Complexity in Social Worlds
This topic forms a chapter in the book Complex Adaptive Systems. Here is the opening paragraph, on page 27:
We see complicated social worlds all around us. The being said, is there something more to this complication? In traditional social science, the usual proposition is that by reducing complicated systems to the their constituent parts, and fully understanding each part, we will then be able to understand the word. While this sounds obvious, is this really correct?
Is it the case that understanding the parts of the world will give us insight into the whole? If the parts of the world are really independent from each other, then even when we aggregate them with should be able to predict and understand such “complicated” systems.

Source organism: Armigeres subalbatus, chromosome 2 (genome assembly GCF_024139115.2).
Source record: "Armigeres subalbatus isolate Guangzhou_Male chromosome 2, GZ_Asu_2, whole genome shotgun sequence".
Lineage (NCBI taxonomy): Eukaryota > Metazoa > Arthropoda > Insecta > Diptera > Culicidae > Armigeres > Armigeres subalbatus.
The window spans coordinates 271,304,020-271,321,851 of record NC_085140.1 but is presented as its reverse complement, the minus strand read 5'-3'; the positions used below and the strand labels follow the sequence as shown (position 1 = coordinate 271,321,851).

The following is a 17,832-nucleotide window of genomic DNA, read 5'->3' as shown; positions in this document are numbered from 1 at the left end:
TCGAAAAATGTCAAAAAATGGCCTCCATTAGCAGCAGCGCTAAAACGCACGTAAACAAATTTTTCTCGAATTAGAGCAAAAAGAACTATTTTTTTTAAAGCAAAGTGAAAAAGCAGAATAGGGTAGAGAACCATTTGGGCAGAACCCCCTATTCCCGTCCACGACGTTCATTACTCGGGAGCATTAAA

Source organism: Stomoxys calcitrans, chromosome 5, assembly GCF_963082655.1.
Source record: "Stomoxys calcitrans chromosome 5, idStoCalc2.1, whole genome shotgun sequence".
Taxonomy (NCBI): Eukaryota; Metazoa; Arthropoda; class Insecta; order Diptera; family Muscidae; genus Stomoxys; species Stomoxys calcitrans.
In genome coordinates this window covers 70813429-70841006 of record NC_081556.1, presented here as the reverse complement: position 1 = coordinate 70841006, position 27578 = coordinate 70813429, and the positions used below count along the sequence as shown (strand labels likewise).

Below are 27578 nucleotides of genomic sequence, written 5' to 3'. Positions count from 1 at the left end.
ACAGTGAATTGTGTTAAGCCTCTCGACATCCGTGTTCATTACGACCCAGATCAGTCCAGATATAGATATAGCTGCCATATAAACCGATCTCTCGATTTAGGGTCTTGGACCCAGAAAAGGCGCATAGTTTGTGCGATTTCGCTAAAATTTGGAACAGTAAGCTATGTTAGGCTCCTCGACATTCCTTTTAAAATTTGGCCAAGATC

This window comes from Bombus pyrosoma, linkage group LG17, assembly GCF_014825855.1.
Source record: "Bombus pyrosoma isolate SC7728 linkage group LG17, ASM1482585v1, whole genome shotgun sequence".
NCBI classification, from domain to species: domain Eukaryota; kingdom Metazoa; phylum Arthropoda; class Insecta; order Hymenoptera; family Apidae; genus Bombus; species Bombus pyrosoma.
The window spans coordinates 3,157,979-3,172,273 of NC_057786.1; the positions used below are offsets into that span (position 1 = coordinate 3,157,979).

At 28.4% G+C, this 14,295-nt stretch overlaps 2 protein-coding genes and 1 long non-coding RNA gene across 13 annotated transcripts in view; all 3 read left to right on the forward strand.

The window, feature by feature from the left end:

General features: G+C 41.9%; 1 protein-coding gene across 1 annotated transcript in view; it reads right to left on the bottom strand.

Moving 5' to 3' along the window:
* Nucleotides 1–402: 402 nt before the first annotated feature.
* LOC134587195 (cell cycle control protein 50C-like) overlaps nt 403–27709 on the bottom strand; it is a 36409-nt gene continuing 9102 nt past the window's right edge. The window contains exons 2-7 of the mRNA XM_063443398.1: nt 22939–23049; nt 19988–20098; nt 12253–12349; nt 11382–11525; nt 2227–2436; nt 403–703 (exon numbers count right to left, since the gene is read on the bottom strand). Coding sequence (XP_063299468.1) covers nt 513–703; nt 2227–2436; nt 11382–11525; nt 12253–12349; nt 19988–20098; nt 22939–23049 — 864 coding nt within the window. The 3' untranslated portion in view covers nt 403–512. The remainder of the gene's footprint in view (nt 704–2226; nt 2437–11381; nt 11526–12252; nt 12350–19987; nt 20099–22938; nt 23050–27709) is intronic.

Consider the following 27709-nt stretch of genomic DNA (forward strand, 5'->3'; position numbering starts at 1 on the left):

As the parts begin to connect with one another and interact more, however, the scientific underpinnings of the approach begin to fail, and we move from the realm of complication to complexity, and reduction no longer gives us insight into construction.
He then goes on to consider if social behavior is complex – a point I already take for granted. He asks these questions:
- How much agent sophistication is required?
- How much heterogeneity?
- What about social niche construction?
- The role of control?
These are all huge questions, and I am not satisfied that Complexity Theory is capable of answering them. It overlooks too many basic issues, such as greed and destructiveness – which hardly require any theory at all.
And of course, people’s refusal to consider any theories whatsoever.